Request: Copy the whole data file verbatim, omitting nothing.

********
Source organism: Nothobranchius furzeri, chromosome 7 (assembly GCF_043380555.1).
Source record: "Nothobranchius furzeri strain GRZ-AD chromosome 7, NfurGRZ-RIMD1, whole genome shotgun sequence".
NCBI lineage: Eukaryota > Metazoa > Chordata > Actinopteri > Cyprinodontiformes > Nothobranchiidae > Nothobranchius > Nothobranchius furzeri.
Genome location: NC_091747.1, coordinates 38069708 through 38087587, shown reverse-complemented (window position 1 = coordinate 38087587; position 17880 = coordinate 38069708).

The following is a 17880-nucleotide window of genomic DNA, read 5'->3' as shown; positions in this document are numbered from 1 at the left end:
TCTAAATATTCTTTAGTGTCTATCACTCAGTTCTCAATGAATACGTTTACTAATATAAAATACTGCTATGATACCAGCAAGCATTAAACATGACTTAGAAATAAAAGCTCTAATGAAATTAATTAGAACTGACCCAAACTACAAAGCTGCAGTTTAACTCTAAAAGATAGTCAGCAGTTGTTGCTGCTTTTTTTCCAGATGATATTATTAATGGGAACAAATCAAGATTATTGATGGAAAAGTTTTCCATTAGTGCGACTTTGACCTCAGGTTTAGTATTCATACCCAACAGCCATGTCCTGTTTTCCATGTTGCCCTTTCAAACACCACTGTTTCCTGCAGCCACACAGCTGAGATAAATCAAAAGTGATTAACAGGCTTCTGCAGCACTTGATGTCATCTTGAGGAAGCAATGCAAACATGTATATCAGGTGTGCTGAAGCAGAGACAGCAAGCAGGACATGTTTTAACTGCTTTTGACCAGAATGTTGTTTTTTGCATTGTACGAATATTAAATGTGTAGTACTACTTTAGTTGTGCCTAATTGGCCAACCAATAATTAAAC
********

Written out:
Source organism: Nothobranchius furzeri, chromosome 7 (assembly GCF_043380555.1).
Source record: "Nothobranchius furzeri strain GRZ-AD chromosome 7, NfurGRZ-RIMD1, whole genome shotgun sequence".
NCBI lineage: Eukaryota > Metazoa > Chordata > Actinopteri > Cyprinodontiformes > Nothobranchiidae > Nothobranchius > Nothobranchius furzeri.
Genome location: NC_091747.1, coordinates 38069708 through 38087587, shown reverse-complemented (window position 1 = coordinate 38087587; position 17880 = coordinate 38069708).

The following is a 17880-nucleotide window of genomic DNA, read 5'->3' as shown; positions in this document are numbered from 1 at the left end:
TCTAAATATTCTTTAGTGTCTATCACTCAGTTCTCAATGAATACGTTTACTAATATAAAATACTGCTATGATACCAGCAAGCATTAAACATGACTTAGAAATAAAAGCTCTAATGAAATTAATTAGAACTGACCCAAACTACAAAGCTGCAGTTTAACTCTAAAAGATAGTCAGCAGTTGTTGCTGCTTTTTTTCCAGATGATATTATTAATGGGAACAAATCAAGATTATTGATGGAAAAGTTTTCCATTAGTGCGACTTTGACCTCAGGTTTAGTATTCATACCCAACAGCCATGTCCTGTTTTCCATGTTGCCCTTTCAAACACCACTGTTTCCTGCAGCCACACAGCTGAGATAAATCAAAAGTGATTAACAGGCTTCTGCAGCACTTGATGTCATCTTGAGGAAGCAATGCAAACATGTATATCAGGTGTGCTGAAGCAGAGACAGCAAGCAGGACATGTTTTAACTGCTTTTGACCAGAATGTTGTTTTTTGCATTGTACGAATATTAAATGTGTAGTACTACTTTAGTTGTGCCTAATTGGCCAACCAATAATTAAAC